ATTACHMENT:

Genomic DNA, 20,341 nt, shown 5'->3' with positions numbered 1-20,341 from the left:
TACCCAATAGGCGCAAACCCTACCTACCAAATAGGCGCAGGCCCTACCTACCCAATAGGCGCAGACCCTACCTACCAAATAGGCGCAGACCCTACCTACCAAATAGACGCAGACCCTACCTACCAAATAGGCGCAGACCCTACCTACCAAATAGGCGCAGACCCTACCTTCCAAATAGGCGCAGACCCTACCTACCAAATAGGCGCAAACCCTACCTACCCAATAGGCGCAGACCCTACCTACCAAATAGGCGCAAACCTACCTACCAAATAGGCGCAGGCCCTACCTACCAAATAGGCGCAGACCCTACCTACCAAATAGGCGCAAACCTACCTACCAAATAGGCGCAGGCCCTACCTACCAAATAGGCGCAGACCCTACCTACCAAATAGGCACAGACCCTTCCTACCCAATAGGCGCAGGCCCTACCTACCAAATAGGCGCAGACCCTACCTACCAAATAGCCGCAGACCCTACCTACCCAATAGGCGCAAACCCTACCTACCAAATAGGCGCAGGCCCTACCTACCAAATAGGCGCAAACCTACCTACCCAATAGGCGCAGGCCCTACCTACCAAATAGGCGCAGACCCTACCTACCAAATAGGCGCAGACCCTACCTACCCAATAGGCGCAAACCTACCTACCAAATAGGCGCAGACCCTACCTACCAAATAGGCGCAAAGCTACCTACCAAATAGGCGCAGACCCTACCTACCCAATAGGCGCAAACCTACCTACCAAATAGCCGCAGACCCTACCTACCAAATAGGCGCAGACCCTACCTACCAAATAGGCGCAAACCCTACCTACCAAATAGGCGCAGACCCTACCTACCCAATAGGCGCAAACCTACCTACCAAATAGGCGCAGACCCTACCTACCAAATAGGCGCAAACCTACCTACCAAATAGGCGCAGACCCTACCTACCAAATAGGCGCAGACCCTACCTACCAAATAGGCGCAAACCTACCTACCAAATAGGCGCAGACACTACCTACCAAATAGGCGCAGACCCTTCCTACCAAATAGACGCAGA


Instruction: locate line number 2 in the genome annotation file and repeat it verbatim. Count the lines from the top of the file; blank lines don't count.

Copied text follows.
TACCCAATAGGCGCAAACCCTACCTACCAAATAGGCGCAGGCCCTACCTACCCAATAGGCGCAGACCCTACCTACCAAATAGGCGCAGACCCTACCTACCAAATAGACGCAGACCCTACCTACCAAATAGGCGCAGACCCTACCTACCAAATAGGCGCAGACCCTACCTTCCAAATAGGCGCAGACCCTACCTACCAAATAGGCGCAAACCCTACCTACCCAATAGGCGCAGACCCTACCTACCAAATAGGCGCAAACCTACCTACCAAATAGGCGCAGGCCCTACCTACCAAATAGGCGCAGACCCTACCTACCAAATAGGCGCAAACCTACCTACCAAATAGGCGCAGGCCCTACCTACCAAATAGGCGCAGACCCTACCTACCAAATAGGCACAGACCCTTCCTACCCAATAGGCGCAGGCCCTACCTACCAAATAGGCGCAGACCCTACCTACCAAATAGCCGCAGACCCTACCTACCCAATAGGCGCAAACCCTACCTACCAAATAGGCGCAGGCCCTACCTACCAAATAGGCGCAAACCTACCTACCCAATAGGCGCAGGCCCTACCTACCAAATAGGCGCAGACCCTACCTACCAAATAGGCGCAGACCCTACCTACCCAATAGGCGCAAACCTACCTACCAAATAGGCGCAGACCCTACCTACCAAATAGGCGCAAAGCTACCTACCAAATAGGCGCAGACCCTACCTACCCAATAGGCGCAAACCTACCTACCAAATAGCCGCAGACCCTACCTACCAAATAGGCGCAGACCCTACCTACCAAATAGGCGCAAACCCTACCTACCAAATAGGCGCAGACCCTACCTACCCAATAGGCGCAAACCTACCTACCAAATAGGCGCAGACCCTACCTACCAAATAGGCGCAAACCTACCTACCAAATAGGCGCAGACCCTACCTACCAAATAGGCGCAGACCCTACCTACCAAATAGGCGCAAACCTACCTACCAAATAGGCGCAGACACTACCTACCAAATAGGCGCAGACCCTTCCTACCAAATAGACGCAGA